Housing assistance for low-income families

There is a shortage of affordable housing for low-income families in the United States. Based on analyzing 2010 data, the National Low Income Housing Coalition (NLIHC) concludes that one full-time minimum wage cannot afford a fair price for renting a one bedroom apartment anywhere in the nation . Subsidized housing programs sponsored by the government intended to close the gap affordability.


The Department of Housing and Urban Development United States (HUD) for its acronym in English establishes income limits each year to inform eligibility guidelines for programs of social housing. At the bottom of the income scale are households with incomes below 30% of median income in your area. HUD these families classified as “extremely low”. According NLIHC, there was 9.2 million tenants in very low-income households in the country, from the American Community Survey 2008, but can only afford 6.1 million rental units in homes nationwide.


Programs for low-income housing strive to increase the supply of affordable housing for needy families in the country. As NLIHC notes in consensus among housing experts is that if a family spends more than 30% of their income on rent and utilities, housing costs are not affordable. More subsidized housing plans are structured to ensure that participants in most cases do not exceed the 30% threshold. To lower housing costs, NLIHC argues that many low-income families settle for substandard housing and overcrowding.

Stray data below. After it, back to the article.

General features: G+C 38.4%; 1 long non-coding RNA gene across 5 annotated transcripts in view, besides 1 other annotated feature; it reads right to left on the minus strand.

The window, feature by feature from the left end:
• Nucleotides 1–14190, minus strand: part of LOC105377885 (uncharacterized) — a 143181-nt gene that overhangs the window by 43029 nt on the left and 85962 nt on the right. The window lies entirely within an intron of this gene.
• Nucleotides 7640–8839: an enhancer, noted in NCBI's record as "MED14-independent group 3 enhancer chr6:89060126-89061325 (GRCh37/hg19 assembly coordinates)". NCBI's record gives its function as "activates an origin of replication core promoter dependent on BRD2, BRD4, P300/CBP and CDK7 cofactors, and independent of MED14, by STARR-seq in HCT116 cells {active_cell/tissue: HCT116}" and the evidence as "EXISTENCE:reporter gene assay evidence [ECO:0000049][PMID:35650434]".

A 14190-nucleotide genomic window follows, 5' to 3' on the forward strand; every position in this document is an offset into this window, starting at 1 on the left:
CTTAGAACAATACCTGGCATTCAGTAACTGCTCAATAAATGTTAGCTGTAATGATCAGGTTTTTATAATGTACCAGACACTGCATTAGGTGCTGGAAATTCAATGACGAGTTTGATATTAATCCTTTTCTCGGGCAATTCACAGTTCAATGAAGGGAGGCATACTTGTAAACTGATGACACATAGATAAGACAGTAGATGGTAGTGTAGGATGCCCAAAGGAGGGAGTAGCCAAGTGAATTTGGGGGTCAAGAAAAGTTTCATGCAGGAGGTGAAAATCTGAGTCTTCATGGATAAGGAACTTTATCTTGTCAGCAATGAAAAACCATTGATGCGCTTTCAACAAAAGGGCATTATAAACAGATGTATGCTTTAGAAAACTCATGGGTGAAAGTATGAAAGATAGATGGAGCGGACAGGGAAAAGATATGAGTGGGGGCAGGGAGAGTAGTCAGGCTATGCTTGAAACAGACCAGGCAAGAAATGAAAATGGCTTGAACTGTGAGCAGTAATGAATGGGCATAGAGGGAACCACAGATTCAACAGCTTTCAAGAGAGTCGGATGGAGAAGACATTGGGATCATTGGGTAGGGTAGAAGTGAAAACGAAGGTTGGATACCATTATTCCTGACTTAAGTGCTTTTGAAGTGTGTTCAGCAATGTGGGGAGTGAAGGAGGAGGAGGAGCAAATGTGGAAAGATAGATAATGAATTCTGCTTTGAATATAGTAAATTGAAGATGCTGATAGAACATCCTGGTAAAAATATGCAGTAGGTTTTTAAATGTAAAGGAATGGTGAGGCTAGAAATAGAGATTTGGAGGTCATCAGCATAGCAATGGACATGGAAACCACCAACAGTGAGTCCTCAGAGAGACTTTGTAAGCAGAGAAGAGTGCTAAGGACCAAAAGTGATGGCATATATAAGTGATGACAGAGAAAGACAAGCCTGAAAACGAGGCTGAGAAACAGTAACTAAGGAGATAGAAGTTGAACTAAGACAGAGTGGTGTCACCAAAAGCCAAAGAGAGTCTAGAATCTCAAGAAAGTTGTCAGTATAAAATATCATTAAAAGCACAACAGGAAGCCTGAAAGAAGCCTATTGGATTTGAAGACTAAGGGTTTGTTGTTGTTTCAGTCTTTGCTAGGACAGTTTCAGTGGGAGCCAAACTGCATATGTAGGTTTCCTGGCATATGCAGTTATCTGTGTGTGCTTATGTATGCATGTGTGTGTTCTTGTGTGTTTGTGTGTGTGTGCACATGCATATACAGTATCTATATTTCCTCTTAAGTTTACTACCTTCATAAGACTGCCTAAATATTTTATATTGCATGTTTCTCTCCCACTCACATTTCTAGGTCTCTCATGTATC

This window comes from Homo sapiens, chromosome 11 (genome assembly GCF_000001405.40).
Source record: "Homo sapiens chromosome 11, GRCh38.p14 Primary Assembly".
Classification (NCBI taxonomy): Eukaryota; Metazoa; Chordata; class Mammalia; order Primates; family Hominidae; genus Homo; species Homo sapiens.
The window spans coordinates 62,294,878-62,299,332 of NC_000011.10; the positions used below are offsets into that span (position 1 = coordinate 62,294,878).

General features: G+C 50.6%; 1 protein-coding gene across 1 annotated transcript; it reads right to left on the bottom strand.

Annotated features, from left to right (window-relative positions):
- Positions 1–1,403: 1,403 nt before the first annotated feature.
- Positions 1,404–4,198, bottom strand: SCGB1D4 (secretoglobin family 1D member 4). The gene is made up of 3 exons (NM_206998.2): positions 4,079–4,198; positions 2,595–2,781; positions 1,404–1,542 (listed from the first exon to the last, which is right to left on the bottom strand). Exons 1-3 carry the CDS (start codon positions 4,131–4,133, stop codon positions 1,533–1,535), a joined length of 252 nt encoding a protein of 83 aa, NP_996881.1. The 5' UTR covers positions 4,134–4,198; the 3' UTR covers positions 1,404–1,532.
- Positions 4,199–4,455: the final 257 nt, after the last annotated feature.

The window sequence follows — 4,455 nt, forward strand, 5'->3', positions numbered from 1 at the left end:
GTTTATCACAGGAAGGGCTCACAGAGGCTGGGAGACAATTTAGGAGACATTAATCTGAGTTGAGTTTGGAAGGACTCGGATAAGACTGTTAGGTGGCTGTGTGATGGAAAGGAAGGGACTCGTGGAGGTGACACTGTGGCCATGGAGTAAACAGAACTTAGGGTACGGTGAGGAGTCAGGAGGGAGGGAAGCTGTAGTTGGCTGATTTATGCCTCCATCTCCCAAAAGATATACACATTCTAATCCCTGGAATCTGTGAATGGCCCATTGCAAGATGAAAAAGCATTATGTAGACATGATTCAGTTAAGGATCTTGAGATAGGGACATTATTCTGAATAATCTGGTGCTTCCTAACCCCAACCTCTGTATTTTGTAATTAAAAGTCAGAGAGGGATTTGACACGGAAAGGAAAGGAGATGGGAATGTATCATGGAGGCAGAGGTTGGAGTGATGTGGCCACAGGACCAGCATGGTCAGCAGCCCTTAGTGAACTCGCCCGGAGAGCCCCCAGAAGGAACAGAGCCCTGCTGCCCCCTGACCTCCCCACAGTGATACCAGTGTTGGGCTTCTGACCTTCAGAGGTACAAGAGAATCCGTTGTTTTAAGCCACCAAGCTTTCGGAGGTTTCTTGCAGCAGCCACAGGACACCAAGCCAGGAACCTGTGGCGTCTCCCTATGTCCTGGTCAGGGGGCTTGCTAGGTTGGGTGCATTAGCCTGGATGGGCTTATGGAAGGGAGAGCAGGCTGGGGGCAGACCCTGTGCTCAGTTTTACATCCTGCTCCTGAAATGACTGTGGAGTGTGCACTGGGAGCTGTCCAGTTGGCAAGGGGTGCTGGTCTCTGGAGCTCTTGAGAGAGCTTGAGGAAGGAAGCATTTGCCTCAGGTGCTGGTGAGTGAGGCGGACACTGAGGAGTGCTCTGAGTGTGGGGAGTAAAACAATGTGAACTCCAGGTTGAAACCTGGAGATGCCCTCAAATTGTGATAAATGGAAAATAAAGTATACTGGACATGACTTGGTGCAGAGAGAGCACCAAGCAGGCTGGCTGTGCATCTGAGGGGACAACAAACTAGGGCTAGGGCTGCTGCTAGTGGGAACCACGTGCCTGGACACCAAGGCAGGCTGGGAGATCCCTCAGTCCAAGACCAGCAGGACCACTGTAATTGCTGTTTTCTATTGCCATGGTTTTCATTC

Virtually any program for low-income housing uses some form of subsidy. The two largest programs come from HUD. Or Section 8 Housing Choice Voucher program subsidizes private market segment in a low-income family in which the rent is greater than 30-40% of their income. The program consists in HUD public housing units owned and operated by local public housing agencies with affordable rents levels. Some cities run their own programs plus Section 8 and public housing. Many of the cities of San Francisco Bay Area, for example, use some kind of continuation of the program of market price. In Palo Alto, California, for example, Palo Alto Housing Corporation nonprofit (PAHC) administers the market rate below the city. Generally, households cannot be applied to live in one of the properties contained in the program if they earn more than 80% of median income of Palo Alto, according to PAHC website.


Some programs contain a component of home ownership; however, the magnitude of these initiatives pales in comparison to the efforts to tenants. PAHC, for example, run “Below market rate purchase program” Palo Alto offering properties below market prices. The city of Palo Alto requires developers to make at least 15% of the units in buildings with five units or more below market sales opportunities. Other cities, including New York and San Francisco, running similar programs intended primarily for tenants.

Income Limits

Most income housing programs of social interest income used as the primary eligibility. Most postponed until the HUD income limits, which change every year and vary depending on location and household size. As mentioned efforts of Palo Alto, the program allows HUD public housing tenants below 80% of the average in your area. The Section 8 program limits the income to 50% of the average of the area; however, housing authorities must distribute 75% of their Section 8 vouchers to families below 30% of the average in your area.

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